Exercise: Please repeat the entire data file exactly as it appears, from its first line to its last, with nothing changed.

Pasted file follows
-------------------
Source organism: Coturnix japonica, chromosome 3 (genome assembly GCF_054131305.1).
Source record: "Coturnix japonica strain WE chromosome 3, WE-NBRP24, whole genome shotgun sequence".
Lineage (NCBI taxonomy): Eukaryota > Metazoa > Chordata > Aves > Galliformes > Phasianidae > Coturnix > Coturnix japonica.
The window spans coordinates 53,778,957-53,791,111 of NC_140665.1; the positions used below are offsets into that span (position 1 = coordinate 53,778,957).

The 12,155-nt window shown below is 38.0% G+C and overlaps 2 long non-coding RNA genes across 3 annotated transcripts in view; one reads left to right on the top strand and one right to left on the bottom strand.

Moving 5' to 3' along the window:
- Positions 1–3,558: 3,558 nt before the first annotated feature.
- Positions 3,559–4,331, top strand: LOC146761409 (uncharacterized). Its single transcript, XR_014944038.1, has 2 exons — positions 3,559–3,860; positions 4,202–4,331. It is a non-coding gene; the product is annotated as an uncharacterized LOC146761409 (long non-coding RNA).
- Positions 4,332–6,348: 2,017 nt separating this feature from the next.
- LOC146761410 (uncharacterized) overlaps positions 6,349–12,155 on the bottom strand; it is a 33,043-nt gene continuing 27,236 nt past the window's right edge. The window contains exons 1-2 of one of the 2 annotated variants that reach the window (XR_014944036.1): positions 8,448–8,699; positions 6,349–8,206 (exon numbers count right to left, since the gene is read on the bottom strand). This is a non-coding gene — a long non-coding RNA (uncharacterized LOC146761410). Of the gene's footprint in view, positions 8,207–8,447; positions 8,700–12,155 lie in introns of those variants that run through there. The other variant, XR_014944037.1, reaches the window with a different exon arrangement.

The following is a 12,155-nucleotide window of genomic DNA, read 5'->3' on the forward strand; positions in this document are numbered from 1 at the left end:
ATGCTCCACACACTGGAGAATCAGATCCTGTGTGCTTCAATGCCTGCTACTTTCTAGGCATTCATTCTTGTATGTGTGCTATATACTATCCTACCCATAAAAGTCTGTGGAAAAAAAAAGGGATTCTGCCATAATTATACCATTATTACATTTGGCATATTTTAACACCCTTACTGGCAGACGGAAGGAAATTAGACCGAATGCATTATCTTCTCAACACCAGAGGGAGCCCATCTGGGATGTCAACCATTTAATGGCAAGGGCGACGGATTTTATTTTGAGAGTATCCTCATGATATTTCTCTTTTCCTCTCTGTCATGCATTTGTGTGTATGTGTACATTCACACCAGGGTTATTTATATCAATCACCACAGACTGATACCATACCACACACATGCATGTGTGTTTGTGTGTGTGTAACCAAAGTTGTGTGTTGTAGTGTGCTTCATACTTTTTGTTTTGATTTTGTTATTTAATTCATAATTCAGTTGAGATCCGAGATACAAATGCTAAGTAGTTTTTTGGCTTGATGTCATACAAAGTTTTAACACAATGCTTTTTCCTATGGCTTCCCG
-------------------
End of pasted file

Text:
Source organism: Coturnix japonica, chromosome 3 (genome assembly GCF_054131305.1).
Source record: "Coturnix japonica strain WE chromosome 3, WE-NBRP24, whole genome shotgun sequence".
Lineage (NCBI taxonomy): Eukaryota > Metazoa > Chordata > Aves > Galliformes > Phasianidae > Coturnix > Coturnix japonica.
The window spans coordinates 53,778,957-53,791,111 of NC_140665.1; the positions used below are offsets into that span (position 1 = coordinate 53,778,957).

The 12,155-nt window shown below is 38.0% G+C and overlaps 2 long non-coding RNA genes across 3 annotated transcripts in view; one reads left to right on the top strand and one right to left on the bottom strand.

Moving 5' to 3' along the window:
- Positions 1–3,558: 3,558 nt before the first annotated feature.
- Positions 3,559–4,331, top strand: LOC146761409 (uncharacterized). Its single transcript, XR_014944038.1, has 2 exons — positions 3,559–3,860; positions 4,202–4,331. It is a non-coding gene; the product is annotated as an uncharacterized LOC146761409 (long non-coding RNA).
- Positions 4,332–6,348: 2,017 nt separating this feature from the next.
- LOC146761410 (uncharacterized) overlaps positions 6,349–12,155 on the bottom strand; it is a 33,043-nt gene continuing 27,236 nt past the window's right edge. The window contains exons 1-2 of one of the 2 annotated variants that reach the window (XR_014944036.1): positions 8,448–8,699; positions 6,349–8,206 (exon numbers count right to left, since the gene is read on the bottom strand). This is a non-coding gene — a long non-coding RNA (uncharacterized LOC146761410). Of the gene's footprint in view, positions 8,207–8,447; positions 8,700–12,155 lie in introns of those variants that run through there. The other variant, XR_014944037.1, reaches the window with a different exon arrangement.

The following is a 12,155-nucleotide window of genomic DNA, read 5'->3' on the forward strand; positions in this document are numbered from 1 at the left end:
ATGCTCCACACACTGGAGAATCAGATCCTGTGTGCTTCAATGCCTGCTACTTTCTAGGCATTCATTCTTGTATGTGTGCTATATACTATCCTACCCATAAAAGTCTGTGGAAAAAAAAAGGGATTCTGCCATAATTATACCATTATTACATTTGGCATATTTTAACACCCTTACTGGCAGACGGAAGGAAATTAGACCGAATGCATTATCTTCTCAACACCAGAGGGAGCCCATCTGGGATGTCAACCATTTAATGGCAAGGGCGACGGATTTTATTTTGAGAGTATCCTCATGATATTTCTCTTTTCCTCTCTGTCATGCATTTGTGTGTATGTGTACATTCACACCAGGGTTATTTATATCAATCACCACAGACTGATACCATACCACACACATGCATGTGTGTTTGTGTGTGTGTAACCAAAGTTGTGTGTTGTAGTGTGCTTCATACTTTTTGTTTTGATTTTGTTATTTAATTCATAATTCAGTTGAGATCCGAGATACAAATGCTAAGTAGTTTTTTGGCTTGATGTCATACAAAGTTTTAACACAATGCTTTTTCCTATGGCTTCCCG